E&M‘s Sarah Gerwens’ tries to develop a manual for loss, grief, and recovery.

  1. It’s okay. Everything. Unpack the broken parts form the box and lay them out in front of you. Consult the manual.
  2. Breathe. It really is okay.
  3. And, of course, it’s not.
  4. Nothing. There is nothing to say or to do or to promise that has not been said and done and promised before (and then broken). In the end, it won’t make this easier. We might as well get that out of the way now: grief can’t be cured like an illness or heal like a wound.
  5. Eat, sleep, get up in the morning (or early afternoon), do the things you like (except you kind of hate everything right now), surround yourself with positive people (except positive people make you want to throw up).
  6. At some point, there will probably be a funeral. Go. Don’t go. Prepare to shake the hands of people you have met only once before. Maybe this isn’t even your first funeral. Maybe you’re becoming good at this. You can make a career out of it, professional mourner – think of that when you are sitting in the first pew and can’t breathe.
  7. People will have a hard time texting you; and seeing you; and talking to you; and hugging you. Most of all, people will be very sorry. You’re sorry, too. You will all be terribly sorry together. And after having been very sorry, someone will tell you about their dead aunt (or cat) and become your co-conspirator in grieving – except sometimes you’d rather do this alone. Someone else will probably ask if you’ve tried meditating; or herbal tea; or Jesus. And that one friend will tell you “what doesn’t kill you makes you stronger” while patting you on the back a little too hard and, maybe, you will kill them.
  8. There is no copyright on memories, but you could swear that during your last movie night, you all watched Star Wars not Spiderman. Suddenly, this is very important, how they told stories a little too long-winded, how they once got lost on the drive home, their favorite song and least favorite McDonald’s dish. Someone should have written it all down. Probably you, but you didn’t. Instead, you find yourself crying over how much garlic to put on the pizza you always made together.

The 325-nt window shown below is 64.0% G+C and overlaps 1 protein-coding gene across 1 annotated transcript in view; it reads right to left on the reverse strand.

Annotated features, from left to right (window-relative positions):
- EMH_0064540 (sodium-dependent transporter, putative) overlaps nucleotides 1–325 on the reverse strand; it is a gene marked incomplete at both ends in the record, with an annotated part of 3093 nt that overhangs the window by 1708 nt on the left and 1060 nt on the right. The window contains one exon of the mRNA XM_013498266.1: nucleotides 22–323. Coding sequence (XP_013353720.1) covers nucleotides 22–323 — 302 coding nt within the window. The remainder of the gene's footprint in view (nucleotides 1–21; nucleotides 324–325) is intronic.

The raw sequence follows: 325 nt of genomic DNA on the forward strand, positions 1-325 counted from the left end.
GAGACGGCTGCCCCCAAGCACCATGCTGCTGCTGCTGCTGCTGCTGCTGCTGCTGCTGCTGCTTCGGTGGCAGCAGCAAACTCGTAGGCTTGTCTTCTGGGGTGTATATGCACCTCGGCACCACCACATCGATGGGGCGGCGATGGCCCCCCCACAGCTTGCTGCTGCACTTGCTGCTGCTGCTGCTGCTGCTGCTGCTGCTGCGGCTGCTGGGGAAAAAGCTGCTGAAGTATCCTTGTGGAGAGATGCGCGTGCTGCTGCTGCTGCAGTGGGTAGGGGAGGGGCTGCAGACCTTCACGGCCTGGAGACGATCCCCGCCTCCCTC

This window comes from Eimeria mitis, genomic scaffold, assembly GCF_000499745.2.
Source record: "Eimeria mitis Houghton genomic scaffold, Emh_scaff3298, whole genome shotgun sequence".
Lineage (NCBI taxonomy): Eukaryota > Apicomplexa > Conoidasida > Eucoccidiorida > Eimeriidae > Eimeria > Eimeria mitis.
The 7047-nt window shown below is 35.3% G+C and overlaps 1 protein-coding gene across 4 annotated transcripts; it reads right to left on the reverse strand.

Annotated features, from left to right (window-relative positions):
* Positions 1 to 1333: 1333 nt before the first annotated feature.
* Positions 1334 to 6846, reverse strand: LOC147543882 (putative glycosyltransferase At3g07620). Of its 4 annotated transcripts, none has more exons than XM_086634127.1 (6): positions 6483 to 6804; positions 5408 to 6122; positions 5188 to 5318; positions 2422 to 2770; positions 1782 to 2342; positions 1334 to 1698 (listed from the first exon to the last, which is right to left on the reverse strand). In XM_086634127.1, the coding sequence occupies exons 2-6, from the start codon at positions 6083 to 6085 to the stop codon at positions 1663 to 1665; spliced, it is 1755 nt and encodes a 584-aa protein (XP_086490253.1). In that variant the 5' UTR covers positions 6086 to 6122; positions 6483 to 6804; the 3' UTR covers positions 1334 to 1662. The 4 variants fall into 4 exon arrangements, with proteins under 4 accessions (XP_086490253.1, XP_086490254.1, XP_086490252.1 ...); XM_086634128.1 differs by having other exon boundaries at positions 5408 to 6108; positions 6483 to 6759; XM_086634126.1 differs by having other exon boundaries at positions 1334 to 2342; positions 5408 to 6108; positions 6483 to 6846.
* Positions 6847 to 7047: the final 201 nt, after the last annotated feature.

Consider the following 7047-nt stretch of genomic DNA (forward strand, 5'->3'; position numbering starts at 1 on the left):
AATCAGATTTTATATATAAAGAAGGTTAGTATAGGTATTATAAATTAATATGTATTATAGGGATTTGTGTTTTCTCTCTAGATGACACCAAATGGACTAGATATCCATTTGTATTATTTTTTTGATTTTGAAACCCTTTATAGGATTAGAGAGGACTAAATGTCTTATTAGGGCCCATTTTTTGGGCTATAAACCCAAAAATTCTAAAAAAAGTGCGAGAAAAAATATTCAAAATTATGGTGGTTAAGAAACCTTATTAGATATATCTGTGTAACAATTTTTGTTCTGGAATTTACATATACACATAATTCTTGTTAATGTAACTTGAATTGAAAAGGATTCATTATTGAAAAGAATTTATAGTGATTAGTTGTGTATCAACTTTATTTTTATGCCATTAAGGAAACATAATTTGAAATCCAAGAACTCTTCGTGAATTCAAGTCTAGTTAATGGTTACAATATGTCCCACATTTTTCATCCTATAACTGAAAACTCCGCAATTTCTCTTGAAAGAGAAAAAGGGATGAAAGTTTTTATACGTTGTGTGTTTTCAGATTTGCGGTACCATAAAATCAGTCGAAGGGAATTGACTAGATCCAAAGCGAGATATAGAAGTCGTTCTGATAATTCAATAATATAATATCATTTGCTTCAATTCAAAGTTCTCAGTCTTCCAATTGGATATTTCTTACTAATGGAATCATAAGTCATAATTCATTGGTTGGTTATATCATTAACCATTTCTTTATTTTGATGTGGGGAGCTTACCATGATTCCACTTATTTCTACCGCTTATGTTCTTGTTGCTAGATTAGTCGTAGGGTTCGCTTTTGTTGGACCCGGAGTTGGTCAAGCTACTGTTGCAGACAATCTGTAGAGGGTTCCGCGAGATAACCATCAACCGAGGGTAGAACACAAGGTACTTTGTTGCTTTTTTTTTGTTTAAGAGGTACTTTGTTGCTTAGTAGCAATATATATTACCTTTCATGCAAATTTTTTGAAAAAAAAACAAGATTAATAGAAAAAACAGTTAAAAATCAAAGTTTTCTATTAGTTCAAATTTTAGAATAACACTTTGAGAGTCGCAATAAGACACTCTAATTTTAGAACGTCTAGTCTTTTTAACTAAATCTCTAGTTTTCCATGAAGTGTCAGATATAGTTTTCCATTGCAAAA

9. You buy a shitty camera and vow that, from now on, you will take more pictures of the things that matter. And everything matters now, because everything could be lost.
  10. It is not your fault.
  11. It is not your fault.
  12. There is nothing you could have done.
  13. (Having been kinder last Christmas/not fighting about which Netflix show to watch/turning the lights off after you leave a room/not putting the empty milk carton back in the fridge also wouldn’t have saved them) ((that said, your roommate really wants you to not put the empty milk carton back in the fridge))
  14. Sometimes, you will get sad in the middle of the supermarket, reminded by something you see in the candy aisle, of an easier time, of summer, of Sundays, of reading the paper together or, maybe, learning to write their name. Memories will wait where you will least expect them: a book buried under the couch cushion, a song on the radio, a joke you no longer find funny. Maybe, you will start going to a different supermarket, a new bar, the bus stop two streets over. You will wash your sheets. Wash your sheets. Wash your sheets. Throw your sheets away. Until your home no longer smells like their scent.
  15. Did you know that you can cut off any part of an axolotl and it will grow back? Me neither. But I’m jealous; we never grow back the way we used to be. But we also aren’t critically endangered. So maybe there is something adaptive to our pain, to our insufficient healing: it tells us that we are still alive.
  16. Truth: You aren’t over it.
  17. Dare: Move on anyway.
  18. Out there is the world and as much as you want it to: it won’t wait. Somebody else will land on Mars and soon marry your first girlfriend, cure cancer and win the lottery. Be part of it.
  19. This is all bullshit. You will prove every single thing I wrote wrong, because there is no right way to do this – sometimes, there barely is a way to do it at all.
  20. Throw away the manual.

Cover Photo by Mike Labrum on Unsplash

  • retro

    Sarah Gerwens lives in London, but grew up in Dortmund, Germany. Currently a PhD student, she holds BAs in Global Studies and Psychology from Hofstra University and an MSc from the London School of Economics. In the past, Sarah has interned in the European Parliament, the Bundestag, an anti-torture NGO, and the GIZ.

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